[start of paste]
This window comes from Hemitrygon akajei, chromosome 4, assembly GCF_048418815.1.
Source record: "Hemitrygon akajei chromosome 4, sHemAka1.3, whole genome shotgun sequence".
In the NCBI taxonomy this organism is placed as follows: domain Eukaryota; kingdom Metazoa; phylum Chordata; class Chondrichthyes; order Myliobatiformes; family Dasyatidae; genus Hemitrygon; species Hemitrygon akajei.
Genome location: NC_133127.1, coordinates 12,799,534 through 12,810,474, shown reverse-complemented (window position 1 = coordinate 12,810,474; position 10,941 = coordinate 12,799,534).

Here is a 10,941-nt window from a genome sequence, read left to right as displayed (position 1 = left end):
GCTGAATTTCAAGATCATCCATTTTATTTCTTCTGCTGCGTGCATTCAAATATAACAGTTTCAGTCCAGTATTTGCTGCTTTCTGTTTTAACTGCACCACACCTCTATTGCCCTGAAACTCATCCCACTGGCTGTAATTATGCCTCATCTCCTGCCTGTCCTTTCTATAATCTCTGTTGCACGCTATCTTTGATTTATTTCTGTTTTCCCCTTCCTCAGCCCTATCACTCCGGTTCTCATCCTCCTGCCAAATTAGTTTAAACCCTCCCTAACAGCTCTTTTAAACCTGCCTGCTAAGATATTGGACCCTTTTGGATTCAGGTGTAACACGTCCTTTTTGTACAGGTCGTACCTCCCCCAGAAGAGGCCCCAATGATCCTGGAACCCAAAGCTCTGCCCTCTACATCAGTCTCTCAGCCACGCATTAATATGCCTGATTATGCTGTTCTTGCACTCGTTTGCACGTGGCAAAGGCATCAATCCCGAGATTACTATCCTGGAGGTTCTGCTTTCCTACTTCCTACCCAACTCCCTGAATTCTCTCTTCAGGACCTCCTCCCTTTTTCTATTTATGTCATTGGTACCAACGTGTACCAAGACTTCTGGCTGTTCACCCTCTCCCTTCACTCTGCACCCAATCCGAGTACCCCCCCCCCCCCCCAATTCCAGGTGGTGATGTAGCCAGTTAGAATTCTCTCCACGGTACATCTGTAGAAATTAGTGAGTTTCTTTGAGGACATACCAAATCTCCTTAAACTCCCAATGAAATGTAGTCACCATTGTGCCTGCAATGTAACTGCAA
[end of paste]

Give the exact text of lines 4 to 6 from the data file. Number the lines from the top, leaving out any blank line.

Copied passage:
Genome location: NC_133127.1, coordinates 12,799,534 through 12,810,474, shown reverse-complemented (window position 1 = coordinate 12,810,474; position 10,941 = coordinate 12,799,534).

Here is a 10,941-nt window from a genome sequence, read left to right as displayed (position 1 = left end):
GCTGAATTTCAAGATCATCCATTTTATTTCTTCTGCTGCGTGCATTCAAATATAACAGTTTCAGTCCAGTATTTGCTGCTTTCTGTTTTAACTGCACCACACCTCTATTGCCCTGAAACTCATCCCACTGGCTGTAATTATGCCTCATCTCCTGCCTGTCCTTTCTATAATCTCTGTTGCACGCTATCTTTGATTTATTTCTGTTTTCCCCTTCCTCAGCCCTATCACTCCGGTTCTCATCCTCCTGCCAAATTAGTTTAAACCCTCCCTAACAGCTCTTTTAAACCTGCCTGCTAAGATATTGGACCCTTTTGGATTCAGGTGTAACACGTCCTTTTTGTACAGGTCGTACCTCCCCCAGAAGAGGCCCCAATGATCCTGGAACCCAAAGCTCTGCCCTCTACATCAGTCTCTCAGCCACGCATTAATATGCCTGATTATGCTGTTCTTGCACTCGTTTGCACGTGGCAAAGGCATCAATCCCGAGATTACTATCCTGGAGGTTCTGCTTTCCTACTTCCTACCCAACTCCCTGAATTCTCTCTTCAGGACCTCCTCCCTTTTTCTATTTATGTCATTGGTACCAACGTGTACCAAGACTTCTGGCTGTTCACCCTCTCCCTTCACTCTGCACCCAATCCGAGTACCCCCCCCCCCCCCCAATTCCAGGTGGTGATGTAGCCAGTTAGAATTCTCTCCACGGTACATCTGTAGAAATTAGTGAGTTTCTTTGAGGACATACCAAATCTCCTTAAACTCCCAATGAAATGTAGTCACCATTGTGCCTGCAATGTAACTGCAA